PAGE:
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Bluedot Innovation secures $ 5.5 million in funding to more accurately track smartphone users

As for the promises of persistent hyper-awareness of localization, the promises of the mobile phone have largely fallen flat. While it has been unpleasant for consumers who are looking for more contextual services from the apps they have installed, it has also been a pain for marketers to get their hands on quality user data.

Bluedot Innovation wants to tackle this problem by building a technology capable of targeting the sites of smartphone users in the background. Mr. Bluedot announced today that he has raised $ 5.5 million in Series A financing, led by a major toll company, Transurban. The start of Melbourne has raised $ 13 million to date.

Startup technology focuses on capturing user location data just meters away, so companies using the API can find out whether their marketing efforts are turning into consumers visiting physical sites . There is no shortage of players in this space; What makes Bluedot unique, one insists, is that R & D is developing more accurate and low-power solutions that rely on networks and a variety of sensors in the phone to provide data clear enough to that users can distinguish urban areas and how they move.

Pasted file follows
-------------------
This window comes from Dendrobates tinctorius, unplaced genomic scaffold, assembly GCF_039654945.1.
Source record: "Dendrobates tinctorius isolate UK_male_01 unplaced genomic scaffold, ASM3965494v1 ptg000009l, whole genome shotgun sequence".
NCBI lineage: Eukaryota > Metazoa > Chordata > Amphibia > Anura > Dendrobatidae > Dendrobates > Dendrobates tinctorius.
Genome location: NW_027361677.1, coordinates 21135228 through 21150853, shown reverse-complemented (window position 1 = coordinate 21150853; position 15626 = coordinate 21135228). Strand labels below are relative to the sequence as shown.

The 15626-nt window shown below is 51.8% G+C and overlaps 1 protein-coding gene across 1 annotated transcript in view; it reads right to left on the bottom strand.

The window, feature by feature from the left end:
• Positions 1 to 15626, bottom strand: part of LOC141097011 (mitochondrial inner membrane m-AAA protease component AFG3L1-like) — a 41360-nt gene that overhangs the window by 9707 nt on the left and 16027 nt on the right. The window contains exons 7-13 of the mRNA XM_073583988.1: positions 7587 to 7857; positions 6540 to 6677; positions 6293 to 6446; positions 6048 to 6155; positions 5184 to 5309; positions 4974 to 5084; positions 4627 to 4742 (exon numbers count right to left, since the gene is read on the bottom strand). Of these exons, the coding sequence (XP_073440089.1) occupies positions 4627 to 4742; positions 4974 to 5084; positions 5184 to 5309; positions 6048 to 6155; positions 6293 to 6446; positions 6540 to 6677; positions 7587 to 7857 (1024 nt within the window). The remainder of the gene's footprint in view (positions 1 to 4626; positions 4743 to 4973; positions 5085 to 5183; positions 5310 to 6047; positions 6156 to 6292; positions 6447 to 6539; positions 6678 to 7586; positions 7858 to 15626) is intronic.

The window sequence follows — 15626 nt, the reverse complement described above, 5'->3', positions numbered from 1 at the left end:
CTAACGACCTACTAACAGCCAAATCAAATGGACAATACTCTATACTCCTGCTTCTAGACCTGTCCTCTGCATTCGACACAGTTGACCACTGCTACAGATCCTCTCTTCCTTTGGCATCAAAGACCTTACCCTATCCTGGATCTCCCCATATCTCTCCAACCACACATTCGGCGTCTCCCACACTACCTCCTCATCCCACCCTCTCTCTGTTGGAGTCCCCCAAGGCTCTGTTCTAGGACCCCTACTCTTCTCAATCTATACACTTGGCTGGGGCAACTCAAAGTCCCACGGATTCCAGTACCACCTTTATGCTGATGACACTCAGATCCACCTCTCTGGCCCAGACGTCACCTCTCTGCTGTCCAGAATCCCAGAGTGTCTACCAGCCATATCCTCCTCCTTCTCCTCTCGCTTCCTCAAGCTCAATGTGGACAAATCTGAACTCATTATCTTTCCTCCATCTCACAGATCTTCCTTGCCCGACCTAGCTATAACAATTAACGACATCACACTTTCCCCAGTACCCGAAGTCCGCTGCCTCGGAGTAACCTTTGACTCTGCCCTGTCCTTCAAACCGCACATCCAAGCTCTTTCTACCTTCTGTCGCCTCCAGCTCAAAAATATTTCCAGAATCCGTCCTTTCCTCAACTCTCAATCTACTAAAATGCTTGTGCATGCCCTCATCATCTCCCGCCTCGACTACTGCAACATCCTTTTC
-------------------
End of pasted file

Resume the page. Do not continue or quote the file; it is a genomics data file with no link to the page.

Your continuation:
Bluedot had initially focused his efforts on developing a service that could make mobile payments for toll roads, the idea being that rather than installing something on your windshield, you could download an app. you drove through a toll that had been mapped in the application, you would make a payment without any friction.

The ambitions of the start-up have certainly widened since then, thanks to a partnership with Salesforce, but since this tour was conducted by a toll company, suffice it to say that this case is not the same. use is always present. In November, the start-up released the LinktGO application with Transurban, which allows Australian users to make payments on the toll road from their phone.

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The start-up claims to use this new fundraising to build its US office in San Francisco and its Melbourne headquarters, where it plans to double its current workforce of 30 employees.